Bookmark and Share

Notice: On March 31, it was announced that Statalist is moving from an email list to a forum. The old list will shut down at the end of May, and its replacement, statalist.org is already up and running.


[Date Prev][Date Next][Thread Prev][Thread Next][Date Index][Thread Index]

Re: st: tricks to speed up -xtmelogit-


From   Stas Kolenikov <skolenik@gmail.com>
To   statalist@hsphsun2.harvard.edu
Subject   Re: st: tricks to speed up -xtmelogit-
Date   Tue, 21 Dec 2010 14:45:43 -0600

On Tue, Dec 21, 2010 at 2:28 PM, Sergiy Radyakin <serjradyakin@gmail.com> wrote:
> Given the rareness of your outcome taking a simple subsample may yield just
> a few positives in the subsample. May I suggest also to consider taking all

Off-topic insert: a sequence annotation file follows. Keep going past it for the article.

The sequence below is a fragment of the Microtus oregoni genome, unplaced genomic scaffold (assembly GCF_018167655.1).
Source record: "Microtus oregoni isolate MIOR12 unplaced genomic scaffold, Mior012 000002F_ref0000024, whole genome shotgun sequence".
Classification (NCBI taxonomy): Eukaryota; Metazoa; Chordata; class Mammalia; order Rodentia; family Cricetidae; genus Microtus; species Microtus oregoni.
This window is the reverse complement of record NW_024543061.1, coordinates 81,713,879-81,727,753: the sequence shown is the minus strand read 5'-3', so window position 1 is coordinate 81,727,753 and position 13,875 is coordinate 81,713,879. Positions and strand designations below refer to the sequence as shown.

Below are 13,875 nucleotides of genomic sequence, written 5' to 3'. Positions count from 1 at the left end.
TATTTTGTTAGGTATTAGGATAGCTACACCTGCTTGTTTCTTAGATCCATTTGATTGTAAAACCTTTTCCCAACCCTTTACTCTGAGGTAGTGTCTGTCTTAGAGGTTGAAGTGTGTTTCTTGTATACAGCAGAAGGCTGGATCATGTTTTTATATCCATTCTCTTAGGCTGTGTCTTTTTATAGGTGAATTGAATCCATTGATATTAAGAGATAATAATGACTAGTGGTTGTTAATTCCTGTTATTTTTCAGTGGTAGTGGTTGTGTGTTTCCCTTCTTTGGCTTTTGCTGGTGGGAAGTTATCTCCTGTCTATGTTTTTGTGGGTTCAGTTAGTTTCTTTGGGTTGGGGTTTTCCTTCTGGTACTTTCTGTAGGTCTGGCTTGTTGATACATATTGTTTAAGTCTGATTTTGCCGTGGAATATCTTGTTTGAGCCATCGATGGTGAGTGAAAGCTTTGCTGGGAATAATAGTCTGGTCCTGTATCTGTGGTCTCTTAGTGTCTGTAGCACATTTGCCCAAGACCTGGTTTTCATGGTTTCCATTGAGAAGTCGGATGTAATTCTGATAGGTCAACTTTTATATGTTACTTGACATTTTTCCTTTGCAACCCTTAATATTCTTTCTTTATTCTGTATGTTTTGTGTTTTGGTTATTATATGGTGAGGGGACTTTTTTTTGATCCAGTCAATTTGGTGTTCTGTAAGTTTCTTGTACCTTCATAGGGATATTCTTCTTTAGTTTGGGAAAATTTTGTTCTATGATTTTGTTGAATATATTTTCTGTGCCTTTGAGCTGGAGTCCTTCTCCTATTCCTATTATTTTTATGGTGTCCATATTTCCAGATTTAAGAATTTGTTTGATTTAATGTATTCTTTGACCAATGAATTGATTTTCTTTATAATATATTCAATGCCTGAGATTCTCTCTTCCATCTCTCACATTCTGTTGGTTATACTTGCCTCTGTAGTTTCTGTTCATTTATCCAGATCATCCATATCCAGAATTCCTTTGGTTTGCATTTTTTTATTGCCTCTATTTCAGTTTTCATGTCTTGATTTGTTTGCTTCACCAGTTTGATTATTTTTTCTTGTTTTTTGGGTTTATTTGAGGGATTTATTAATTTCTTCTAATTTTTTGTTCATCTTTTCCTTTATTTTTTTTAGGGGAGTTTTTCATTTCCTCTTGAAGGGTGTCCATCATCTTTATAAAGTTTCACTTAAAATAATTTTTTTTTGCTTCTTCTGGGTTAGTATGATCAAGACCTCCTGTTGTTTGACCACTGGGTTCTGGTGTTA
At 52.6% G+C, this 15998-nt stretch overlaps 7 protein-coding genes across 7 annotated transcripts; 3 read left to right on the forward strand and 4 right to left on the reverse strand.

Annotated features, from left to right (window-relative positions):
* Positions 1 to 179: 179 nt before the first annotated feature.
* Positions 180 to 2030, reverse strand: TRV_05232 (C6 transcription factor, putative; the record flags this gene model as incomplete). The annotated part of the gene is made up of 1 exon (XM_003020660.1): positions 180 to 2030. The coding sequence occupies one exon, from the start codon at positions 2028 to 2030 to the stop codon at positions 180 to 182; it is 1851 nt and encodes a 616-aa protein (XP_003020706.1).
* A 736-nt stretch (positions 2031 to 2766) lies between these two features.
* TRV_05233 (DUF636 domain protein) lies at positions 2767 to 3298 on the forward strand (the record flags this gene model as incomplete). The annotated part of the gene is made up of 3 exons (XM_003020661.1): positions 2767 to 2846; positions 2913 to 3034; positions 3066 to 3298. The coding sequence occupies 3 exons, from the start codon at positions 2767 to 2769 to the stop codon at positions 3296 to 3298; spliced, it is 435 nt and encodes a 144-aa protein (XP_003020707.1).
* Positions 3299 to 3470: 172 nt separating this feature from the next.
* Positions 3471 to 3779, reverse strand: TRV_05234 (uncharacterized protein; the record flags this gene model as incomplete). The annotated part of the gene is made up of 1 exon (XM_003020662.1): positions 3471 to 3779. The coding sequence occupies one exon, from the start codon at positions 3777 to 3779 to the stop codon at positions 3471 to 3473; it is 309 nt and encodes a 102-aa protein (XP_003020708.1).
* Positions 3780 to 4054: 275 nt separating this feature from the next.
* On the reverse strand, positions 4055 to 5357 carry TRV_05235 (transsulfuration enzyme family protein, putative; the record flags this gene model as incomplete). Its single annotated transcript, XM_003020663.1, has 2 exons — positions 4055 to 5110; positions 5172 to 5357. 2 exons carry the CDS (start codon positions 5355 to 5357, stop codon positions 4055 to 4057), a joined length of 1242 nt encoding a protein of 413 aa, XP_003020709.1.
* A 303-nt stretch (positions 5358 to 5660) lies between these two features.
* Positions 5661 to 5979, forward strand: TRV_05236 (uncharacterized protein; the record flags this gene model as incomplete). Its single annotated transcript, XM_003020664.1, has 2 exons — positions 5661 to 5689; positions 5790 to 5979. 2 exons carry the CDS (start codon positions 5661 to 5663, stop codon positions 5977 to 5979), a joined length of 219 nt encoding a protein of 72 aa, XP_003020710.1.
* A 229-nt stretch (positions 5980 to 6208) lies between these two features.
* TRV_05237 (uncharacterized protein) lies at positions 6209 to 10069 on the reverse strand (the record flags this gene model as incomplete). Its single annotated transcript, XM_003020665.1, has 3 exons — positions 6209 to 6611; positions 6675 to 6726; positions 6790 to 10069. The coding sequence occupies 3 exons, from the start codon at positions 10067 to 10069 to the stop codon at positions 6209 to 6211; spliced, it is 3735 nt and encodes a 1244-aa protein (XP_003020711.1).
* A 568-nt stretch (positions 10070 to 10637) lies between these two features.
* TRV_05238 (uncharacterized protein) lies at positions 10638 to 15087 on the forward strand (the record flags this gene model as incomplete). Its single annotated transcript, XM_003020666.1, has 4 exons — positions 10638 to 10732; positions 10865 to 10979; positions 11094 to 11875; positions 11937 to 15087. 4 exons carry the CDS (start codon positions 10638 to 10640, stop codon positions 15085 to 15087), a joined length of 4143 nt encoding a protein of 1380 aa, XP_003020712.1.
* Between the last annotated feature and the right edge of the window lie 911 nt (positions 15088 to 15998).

> positives and a random subsample of negatives, estimate the candidate and
> then run the full sample on that?

In this case, the estimate of the intercept will be biased (and so
will probably be the estimates of the variance of the random effects),
while the slopes will be OK. You can leave it alone (it will converge
in one or two iterations), or adjust it towards the true proportion of
1's in the sample. Suppose you took 1% sample of 0's and 100% sample
of 1's, so you end up with roughly 0.5%:1% = 1:2 ratio of 0's and 1's.
Then without the regressors, your intercept will be something like
log( odds ratio of 1:2 ) = -0.7, while in reality it should've been
logit( odds ratio of 0.5% to 99.5% ) = -5.3. Thus shifting the
intercept down by 4.6 will take care of most of the bias, at least in
terms of specifying the starting values.

-- 
Stas Kolenikov, also found at http://stas.kolenikov.name
Small print: I use this email account for mailing lists only.
*
*   For searches and help try:
*   http://www.stata.com/help.cgi?search
*   http://www.stata.com/support/statalist/faq
*   http://www.ats.ucla.edu/stat/stata/


© Copyright 1996–2014 StataCorp LP   |   Terms of use   |   Privacy   |   Contact us   |   Site index